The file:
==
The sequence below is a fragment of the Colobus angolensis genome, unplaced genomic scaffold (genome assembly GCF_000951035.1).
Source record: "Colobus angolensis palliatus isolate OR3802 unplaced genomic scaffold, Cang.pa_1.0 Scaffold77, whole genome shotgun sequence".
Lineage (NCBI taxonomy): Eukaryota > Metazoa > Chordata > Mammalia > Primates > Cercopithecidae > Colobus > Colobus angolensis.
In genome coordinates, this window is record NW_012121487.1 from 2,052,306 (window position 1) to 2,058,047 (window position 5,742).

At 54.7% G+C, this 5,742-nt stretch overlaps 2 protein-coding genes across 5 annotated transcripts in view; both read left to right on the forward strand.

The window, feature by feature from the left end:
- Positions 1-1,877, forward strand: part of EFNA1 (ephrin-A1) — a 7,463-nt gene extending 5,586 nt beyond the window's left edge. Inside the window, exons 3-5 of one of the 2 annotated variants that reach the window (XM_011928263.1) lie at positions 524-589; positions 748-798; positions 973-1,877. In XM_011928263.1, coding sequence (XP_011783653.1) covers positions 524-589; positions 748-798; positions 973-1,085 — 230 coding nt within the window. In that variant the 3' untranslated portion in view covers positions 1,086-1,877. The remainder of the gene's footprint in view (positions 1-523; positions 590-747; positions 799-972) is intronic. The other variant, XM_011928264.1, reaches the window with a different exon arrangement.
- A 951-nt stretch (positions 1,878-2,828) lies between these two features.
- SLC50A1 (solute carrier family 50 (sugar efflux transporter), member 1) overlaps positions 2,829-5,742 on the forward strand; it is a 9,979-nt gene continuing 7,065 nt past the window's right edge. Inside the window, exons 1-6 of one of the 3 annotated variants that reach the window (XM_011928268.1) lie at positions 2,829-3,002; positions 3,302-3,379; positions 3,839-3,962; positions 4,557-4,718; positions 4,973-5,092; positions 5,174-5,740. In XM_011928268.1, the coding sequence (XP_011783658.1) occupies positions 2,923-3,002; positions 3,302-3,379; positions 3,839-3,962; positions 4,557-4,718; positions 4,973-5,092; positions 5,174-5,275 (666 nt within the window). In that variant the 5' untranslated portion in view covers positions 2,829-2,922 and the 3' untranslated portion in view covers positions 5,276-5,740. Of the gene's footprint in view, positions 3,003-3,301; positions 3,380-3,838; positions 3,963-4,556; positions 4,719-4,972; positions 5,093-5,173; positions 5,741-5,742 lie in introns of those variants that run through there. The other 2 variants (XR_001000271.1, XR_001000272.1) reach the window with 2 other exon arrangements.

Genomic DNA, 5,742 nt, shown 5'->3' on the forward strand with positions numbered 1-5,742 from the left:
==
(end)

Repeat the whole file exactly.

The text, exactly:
The sequence below is a fragment of the Colobus angolensis genome, unplaced genomic scaffold (genome assembly GCF_000951035.1).
Source record: "Colobus angolensis palliatus isolate OR3802 unplaced genomic scaffold, Cang.pa_1.0 Scaffold77, whole genome shotgun sequence".
Lineage (NCBI taxonomy): Eukaryota > Metazoa > Chordata > Mammalia > Primates > Cercopithecidae > Colobus > Colobus angolensis.
In genome coordinates, this window is record NW_012121487.1 from 2,052,306 (window position 1) to 2,058,047 (window position 5,742).

At 54.7% G+C, this 5,742-nt stretch overlaps 2 protein-coding genes across 5 annotated transcripts in view; both read left to right on the forward strand.

The window, feature by feature from the left end:
- Positions 1-1,877, forward strand: part of EFNA1 (ephrin-A1) — a 7,463-nt gene extending 5,586 nt beyond the window's left edge. Inside the window, exons 3-5 of one of the 2 annotated variants that reach the window (XM_011928263.1) lie at positions 524-589; positions 748-798; positions 973-1,877. In XM_011928263.1, coding sequence (XP_011783653.1) covers positions 524-589; positions 748-798; positions 973-1,085 — 230 coding nt within the window. In that variant the 3' untranslated portion in view covers positions 1,086-1,877. The remainder of the gene's footprint in view (positions 1-523; positions 590-747; positions 799-972) is intronic. The other variant, XM_011928264.1, reaches the window with a different exon arrangement.
- A 951-nt stretch (positions 1,878-2,828) lies between these two features.
- SLC50A1 (solute carrier family 50 (sugar efflux transporter), member 1) overlaps positions 2,829-5,742 on the forward strand; it is a 9,979-nt gene continuing 7,065 nt past the window's right edge. Inside the window, exons 1-6 of one of the 3 annotated variants that reach the window (XM_011928268.1) lie at positions 2,829-3,002; positions 3,302-3,379; positions 3,839-3,962; positions 4,557-4,718; positions 4,973-5,092; positions 5,174-5,740. In XM_011928268.1, the coding sequence (XP_011783658.1) occupies positions 2,923-3,002; positions 3,302-3,379; positions 3,839-3,962; positions 4,557-4,718; positions 4,973-5,092; positions 5,174-5,275 (666 nt within the window). In that variant the 5' untranslated portion in view covers positions 2,829-2,922 and the 3' untranslated portion in view covers positions 5,276-5,740. Of the gene's footprint in view, positions 3,003-3,301; positions 3,380-3,838; positions 3,963-4,556; positions 4,719-4,972; positions 5,093-5,173; positions 5,741-5,742 lie in introns of those variants that run through there. The other 2 variants (XR_001000271.1, XR_001000272.1) reach the window with 2 other exon arrangements.

Genomic DNA, 5,742 nt, shown 5'->3' on the forward strand with positions numbered 1-5,742 from the left: